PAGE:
Eugene Jolas was born in Union City, New Jersey, but grew up in Forbach in Elsass-Lothringen (today in french Lorraine), to which his family returned when he was two years old. He spent periods of his adult life living in both the U.S. and France, but wrote mostly in English.
Along with his wife Maria McDonald and Elliot Paul, in 1927 he founded the influential Parisian literary magazine, transition.
In Paris, Eugene Jolas met James Joyce and played a major part in encouraging and defending Joyce's 'Work in Progress' (which would later become Finnegans Wake), a work which Jolas viewed as the perfect illustration to his manifesto, published in 1927 in transition.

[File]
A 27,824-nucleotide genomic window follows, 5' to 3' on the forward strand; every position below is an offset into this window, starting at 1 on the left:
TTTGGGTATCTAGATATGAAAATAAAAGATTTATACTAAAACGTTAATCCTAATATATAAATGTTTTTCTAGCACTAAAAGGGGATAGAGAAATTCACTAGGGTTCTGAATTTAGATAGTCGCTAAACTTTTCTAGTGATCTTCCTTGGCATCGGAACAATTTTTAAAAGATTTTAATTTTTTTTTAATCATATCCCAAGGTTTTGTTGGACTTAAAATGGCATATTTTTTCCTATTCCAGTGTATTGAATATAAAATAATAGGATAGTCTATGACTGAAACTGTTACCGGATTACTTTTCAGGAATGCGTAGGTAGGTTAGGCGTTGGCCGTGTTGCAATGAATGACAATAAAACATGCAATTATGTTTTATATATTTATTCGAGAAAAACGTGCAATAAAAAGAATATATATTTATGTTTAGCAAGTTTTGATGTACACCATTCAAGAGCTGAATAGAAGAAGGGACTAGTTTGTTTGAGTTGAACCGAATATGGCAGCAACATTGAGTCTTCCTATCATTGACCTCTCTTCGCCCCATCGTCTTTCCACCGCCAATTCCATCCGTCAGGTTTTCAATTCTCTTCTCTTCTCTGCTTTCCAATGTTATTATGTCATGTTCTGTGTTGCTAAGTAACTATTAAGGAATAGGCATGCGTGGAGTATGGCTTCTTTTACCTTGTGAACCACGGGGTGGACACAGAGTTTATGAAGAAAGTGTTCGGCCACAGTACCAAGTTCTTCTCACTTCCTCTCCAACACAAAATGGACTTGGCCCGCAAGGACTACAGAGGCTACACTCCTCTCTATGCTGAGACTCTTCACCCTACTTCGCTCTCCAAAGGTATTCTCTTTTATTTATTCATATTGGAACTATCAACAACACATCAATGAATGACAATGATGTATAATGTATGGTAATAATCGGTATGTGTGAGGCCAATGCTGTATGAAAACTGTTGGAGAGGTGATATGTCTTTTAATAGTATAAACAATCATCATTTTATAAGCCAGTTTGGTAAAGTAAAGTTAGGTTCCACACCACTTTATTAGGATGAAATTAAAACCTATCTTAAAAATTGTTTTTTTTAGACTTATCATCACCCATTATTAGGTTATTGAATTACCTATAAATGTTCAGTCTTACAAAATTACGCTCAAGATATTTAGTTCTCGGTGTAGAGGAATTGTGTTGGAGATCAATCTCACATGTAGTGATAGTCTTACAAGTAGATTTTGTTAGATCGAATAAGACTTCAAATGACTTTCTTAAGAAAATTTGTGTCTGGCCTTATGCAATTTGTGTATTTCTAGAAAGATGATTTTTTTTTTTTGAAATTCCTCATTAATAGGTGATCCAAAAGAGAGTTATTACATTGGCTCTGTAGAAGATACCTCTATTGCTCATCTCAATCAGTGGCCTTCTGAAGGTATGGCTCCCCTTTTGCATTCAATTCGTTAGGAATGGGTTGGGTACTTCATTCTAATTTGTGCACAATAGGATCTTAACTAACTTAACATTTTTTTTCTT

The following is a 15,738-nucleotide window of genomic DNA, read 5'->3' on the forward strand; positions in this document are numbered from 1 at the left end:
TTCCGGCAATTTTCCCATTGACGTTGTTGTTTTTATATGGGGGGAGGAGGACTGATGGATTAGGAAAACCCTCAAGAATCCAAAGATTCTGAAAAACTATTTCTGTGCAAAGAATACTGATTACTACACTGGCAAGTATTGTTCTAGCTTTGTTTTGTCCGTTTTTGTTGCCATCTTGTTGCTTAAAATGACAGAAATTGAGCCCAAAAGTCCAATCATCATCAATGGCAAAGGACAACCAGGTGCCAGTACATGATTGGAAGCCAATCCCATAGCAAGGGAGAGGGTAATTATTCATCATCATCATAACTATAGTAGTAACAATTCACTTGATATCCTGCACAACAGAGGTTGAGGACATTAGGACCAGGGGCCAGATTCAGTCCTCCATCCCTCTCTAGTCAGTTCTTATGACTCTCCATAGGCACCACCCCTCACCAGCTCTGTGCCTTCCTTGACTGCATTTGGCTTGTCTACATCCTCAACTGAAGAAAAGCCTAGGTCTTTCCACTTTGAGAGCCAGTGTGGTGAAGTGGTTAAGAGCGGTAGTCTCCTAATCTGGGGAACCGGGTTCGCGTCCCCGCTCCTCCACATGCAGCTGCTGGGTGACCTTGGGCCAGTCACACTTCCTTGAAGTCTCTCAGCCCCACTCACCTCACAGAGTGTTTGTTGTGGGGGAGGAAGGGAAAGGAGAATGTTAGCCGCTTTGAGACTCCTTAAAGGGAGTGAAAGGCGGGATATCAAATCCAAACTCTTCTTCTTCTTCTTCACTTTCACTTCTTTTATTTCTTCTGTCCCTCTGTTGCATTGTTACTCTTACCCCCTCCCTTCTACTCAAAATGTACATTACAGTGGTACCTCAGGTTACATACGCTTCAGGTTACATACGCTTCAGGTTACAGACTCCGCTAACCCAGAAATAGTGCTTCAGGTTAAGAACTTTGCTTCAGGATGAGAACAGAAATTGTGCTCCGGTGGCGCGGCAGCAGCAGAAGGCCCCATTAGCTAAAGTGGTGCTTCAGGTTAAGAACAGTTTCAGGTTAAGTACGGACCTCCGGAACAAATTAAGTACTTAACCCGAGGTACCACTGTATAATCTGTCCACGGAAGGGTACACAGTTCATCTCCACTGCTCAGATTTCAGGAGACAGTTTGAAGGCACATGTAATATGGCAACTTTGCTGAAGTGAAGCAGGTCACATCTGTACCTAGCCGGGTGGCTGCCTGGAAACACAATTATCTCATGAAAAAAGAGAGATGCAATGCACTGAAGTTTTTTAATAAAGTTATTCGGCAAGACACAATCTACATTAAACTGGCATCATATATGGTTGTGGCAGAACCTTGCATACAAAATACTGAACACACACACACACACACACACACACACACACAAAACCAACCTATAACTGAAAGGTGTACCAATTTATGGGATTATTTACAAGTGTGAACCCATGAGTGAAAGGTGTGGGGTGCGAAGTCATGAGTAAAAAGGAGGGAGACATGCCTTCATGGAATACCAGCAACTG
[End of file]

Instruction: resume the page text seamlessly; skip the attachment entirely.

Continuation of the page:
The manifesto, sometimes referred to as the Revolution of the Word Manifesto, states, in particular, that 'the revolution in the English language is an accomplished fact', 'time is a tyranny to be abolished', 'the writer expresses, he does not communicate', and 'the plain reader be damned'. On many occasion, he used to write under the pseudonym 'Theo Rutra'.
Eugene Jolas: critical writings, 1924-1951 (Northwestern University Press, 2009)
An essay on James Joyce in Our Exagmination Round His Factification for Incamination of Work in Progress (1929), a collection on Joyce that also included contributions from Samuel Beckett, Stuart Gilbert, Robert McAlmon, William Carlos Williams.